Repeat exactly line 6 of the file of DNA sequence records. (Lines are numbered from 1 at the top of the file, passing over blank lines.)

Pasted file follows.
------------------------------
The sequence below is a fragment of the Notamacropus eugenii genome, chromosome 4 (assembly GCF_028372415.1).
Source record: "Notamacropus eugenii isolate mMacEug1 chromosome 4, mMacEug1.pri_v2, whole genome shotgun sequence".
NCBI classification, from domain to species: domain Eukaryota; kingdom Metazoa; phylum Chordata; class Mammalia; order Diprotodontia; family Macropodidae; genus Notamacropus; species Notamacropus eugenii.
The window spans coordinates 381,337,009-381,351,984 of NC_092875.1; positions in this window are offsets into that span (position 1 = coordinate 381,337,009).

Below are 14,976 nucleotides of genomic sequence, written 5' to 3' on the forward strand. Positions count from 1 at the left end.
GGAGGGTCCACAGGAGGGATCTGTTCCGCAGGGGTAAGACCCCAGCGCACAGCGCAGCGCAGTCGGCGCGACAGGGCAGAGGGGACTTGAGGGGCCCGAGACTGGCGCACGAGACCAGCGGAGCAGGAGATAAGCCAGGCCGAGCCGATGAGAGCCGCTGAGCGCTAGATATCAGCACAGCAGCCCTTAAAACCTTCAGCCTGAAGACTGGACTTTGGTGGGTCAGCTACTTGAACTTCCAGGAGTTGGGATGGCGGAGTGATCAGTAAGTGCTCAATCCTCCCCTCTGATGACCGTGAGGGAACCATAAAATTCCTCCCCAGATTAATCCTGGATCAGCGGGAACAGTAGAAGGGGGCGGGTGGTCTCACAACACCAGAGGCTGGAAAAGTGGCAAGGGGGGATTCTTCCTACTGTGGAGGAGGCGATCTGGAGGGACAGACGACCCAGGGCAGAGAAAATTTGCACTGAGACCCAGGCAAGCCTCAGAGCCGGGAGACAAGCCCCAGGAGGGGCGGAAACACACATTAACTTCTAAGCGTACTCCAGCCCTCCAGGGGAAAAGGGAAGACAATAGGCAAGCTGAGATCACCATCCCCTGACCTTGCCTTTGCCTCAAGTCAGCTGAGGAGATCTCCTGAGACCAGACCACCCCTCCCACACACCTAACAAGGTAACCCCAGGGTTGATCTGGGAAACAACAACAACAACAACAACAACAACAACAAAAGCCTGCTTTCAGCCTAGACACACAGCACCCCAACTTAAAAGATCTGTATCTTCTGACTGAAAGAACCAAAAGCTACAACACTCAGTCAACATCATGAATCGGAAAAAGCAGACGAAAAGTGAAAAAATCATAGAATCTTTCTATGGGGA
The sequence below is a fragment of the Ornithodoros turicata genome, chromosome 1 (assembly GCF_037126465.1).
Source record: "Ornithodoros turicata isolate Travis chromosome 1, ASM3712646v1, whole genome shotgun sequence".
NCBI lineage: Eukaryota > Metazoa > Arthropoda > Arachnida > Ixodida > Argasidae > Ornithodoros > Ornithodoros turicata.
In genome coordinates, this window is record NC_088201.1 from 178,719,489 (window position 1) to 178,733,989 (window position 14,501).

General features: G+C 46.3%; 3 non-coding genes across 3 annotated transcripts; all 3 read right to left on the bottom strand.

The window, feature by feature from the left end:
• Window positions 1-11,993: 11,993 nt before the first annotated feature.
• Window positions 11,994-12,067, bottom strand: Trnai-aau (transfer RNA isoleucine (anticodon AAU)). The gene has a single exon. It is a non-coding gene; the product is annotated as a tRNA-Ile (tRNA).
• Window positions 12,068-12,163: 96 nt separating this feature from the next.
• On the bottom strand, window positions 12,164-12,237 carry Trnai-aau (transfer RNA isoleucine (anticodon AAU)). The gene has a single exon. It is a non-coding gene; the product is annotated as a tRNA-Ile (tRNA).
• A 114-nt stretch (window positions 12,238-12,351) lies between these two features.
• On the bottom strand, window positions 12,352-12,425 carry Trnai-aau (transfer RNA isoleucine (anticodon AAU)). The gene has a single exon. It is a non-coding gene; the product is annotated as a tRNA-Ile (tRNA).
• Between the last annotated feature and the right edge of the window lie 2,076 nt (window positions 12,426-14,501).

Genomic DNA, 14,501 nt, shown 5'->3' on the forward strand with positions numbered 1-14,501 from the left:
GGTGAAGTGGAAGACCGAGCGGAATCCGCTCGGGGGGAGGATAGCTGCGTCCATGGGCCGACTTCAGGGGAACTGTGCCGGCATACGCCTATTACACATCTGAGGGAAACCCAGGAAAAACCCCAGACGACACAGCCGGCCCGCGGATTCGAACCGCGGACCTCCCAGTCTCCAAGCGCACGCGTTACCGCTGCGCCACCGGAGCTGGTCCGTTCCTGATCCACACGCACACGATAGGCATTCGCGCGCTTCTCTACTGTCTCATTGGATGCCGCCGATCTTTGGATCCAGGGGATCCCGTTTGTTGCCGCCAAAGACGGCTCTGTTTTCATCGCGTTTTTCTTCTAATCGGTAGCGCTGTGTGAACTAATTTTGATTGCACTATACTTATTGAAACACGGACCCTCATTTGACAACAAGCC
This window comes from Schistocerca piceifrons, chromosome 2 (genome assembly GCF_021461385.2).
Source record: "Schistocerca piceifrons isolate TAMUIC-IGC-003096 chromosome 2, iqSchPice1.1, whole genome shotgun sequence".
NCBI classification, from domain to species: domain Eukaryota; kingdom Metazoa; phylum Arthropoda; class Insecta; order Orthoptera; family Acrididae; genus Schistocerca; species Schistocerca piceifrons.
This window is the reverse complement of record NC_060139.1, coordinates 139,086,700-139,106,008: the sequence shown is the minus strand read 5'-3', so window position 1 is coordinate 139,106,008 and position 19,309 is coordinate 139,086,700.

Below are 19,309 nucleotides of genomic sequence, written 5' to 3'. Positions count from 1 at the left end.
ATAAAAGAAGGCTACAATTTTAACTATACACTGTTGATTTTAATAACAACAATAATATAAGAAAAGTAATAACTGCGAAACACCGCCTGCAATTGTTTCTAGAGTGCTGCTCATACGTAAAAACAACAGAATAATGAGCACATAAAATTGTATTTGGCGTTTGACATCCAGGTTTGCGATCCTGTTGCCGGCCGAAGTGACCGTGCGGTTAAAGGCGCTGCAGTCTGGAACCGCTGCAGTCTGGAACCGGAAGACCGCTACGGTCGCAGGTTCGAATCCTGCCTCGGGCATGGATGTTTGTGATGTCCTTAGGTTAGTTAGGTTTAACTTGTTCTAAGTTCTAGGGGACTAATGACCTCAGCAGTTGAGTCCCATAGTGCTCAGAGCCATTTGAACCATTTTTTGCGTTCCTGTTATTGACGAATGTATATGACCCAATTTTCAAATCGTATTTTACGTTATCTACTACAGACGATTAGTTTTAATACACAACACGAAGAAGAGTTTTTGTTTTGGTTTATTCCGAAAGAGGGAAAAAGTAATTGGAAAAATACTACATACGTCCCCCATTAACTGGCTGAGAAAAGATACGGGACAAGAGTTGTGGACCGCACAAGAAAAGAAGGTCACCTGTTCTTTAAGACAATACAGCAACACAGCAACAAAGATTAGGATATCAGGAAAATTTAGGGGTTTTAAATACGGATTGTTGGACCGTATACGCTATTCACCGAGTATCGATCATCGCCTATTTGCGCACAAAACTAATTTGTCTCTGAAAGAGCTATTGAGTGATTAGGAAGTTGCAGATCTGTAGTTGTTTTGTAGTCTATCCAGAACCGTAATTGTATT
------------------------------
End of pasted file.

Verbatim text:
GGAGGGTCCACAGGAGGGATCTGTTCCGCAGGGGTAAGACCCCAGCGCACAGCGCAGCGCAGTCGGCGCGACAGGGCAGAGGGGACTTGAGGGGCCCGAGACTGGCGCACGAGACCAGCGGAGCAGGAGATAAGCCAGGCCGAGCCGATGAGAGCCGCTGAGCGCTAGATATCAGCACAGCAGCCCTTAAAACCTTCAGCCTGAAGACTGGACTTTGGTGGGTCAGCTACTTGAACTTCCAGGAGTTGGGATGGCGGAGTGATCAGTAAGTGCTCAATCCTCCCCTCTGATGACCGTGAGGGAACCATAAAATTCCTCCCCAGATTAATCCTGGATCAGCGGGAACAGTAGAAGGGGGCGGGTGGTCTCACAACACCAGAGGCTGGAAAAGTGGCAAGGGGGGATTCTTCCTACTGTGGAGGAGGCGATCTGGAGGGACAGACGACCCAGGGCAGAGAAAATTTGCACTGAGACCCAGGCAAGCCTCAGAGCCGGGAGACAAGCCCCAGGAGGGGCGGAAACACACATTAACTTCTAAGCGTACTCCAGCCCTCCAGGGGAAAAGGGAAGACAATAGGCAAGCTGAGATCACCATCCCCTGACCTTGCCTTTGCCTCAAGTCAGCTGAGGAGATCTCCTGAGACCAGACCACCCCTCCCACACACCTAACAAGGTAACCCCAGGGTTGATCTGGGAAACAACAACAACAACAACAACAACAACAACAAAAGCCTGCTTTCAGCCTAGACACACAGCACCCCAACTTAAAAGATCTGTATCTTCTGACTGAAAGAACCAAAAGCTACAACACTCAGTCAACATCATGAATCGGAAAAAGCAGACGAAAAGTGAAAAAATCATAGAATCTTTCTATGGGGA